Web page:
Mike Huckabee

Although he is sometimes pegged as a one-dimensional "evangelical Christian," former Arkansas Gov. Mike Huckabee has lived his faith in ways that confound stereotype. To do this he has fought-and beaten-some in his own party.

Huckabee's "heart and soul" legislation centered on children's' health care and education. In 1997, Huckabee introduced ARKids First, a health-insurance program for poor children. This was surprising enough in a state dominated by paleoconservatives, but he raised the stakes a year later, deciding that all the state's proceeds from its tobacco-industry lawsuit settlement should go to health education, anti-smoking campaigns, and Medicaid expansion, a Republican bugbear. When his own party blocked the tobacco plan in the state legislature, Huckabee put it before voters, and the referendum passed-two-to-one-in 2000.

Huckabee sees no conflict between his faith (or party) and measures like ARKids First, or leveling a 1999 tax increase to fix the state's Third World highway system, or opposing a state legislator's bill to deny state services to illegal immigrants. "I drink a different kind of Jesus juice," he said in 2005, in criticizing that bill.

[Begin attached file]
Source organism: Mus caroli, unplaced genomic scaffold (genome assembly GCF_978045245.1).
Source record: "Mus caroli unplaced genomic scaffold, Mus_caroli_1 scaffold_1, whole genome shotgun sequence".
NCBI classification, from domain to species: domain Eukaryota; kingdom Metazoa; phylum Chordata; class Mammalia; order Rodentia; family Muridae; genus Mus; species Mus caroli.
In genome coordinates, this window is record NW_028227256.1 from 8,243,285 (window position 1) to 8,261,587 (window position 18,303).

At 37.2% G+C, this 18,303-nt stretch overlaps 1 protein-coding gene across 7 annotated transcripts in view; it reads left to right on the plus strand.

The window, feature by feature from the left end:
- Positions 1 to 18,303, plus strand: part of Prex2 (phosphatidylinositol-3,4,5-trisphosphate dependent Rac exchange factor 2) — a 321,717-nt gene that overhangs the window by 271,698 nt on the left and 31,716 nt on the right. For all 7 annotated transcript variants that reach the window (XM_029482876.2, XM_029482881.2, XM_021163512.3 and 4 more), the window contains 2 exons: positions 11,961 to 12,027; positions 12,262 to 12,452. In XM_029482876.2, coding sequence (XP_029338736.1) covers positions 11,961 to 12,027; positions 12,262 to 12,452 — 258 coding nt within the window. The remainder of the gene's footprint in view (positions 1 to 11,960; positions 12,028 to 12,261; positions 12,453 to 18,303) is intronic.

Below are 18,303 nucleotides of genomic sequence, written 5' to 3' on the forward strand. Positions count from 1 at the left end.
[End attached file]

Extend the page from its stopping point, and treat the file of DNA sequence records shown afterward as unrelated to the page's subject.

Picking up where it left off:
Rudolph Giuliani

At first glance, former New York Mayor Rudy Giuliani boasts perhaps the most impressive rysumy of any candidate. A driven, respected, and feared federal prosecutor who broke the Mafia while sending white-collar mountebanks to prison, Giuliani then presided over New York's stunning turnaround, overseeing a historic crime reduction and a murder count that went from 2,000 per year in the early 1990s to less than 500 today. Then, on Sept. 11, 2001, Mayor Giuliani rallied not just New York but all of America, directing rescue and reconstruction efforts after a tragedy of biblical proportions.

But what's most stunning about Giuliani's record is how little he has really achieved. Analysis of everything from his early mob prosecutions to his management of New York's emergency preparedness reveal something of a lucky bungler-a tough, pragmatic, driven, and smart man who nonetheless has profited from good work by his predecessors and historical forces far beyond any one man's control.

New York's crime rate was dropping before Giuliani took office in 1994, for example, and while experts credit his innovative law-enforcement policies for some of the later declines, there is a spirited debate about degree. Most think he's taken more than his fair share of the credit.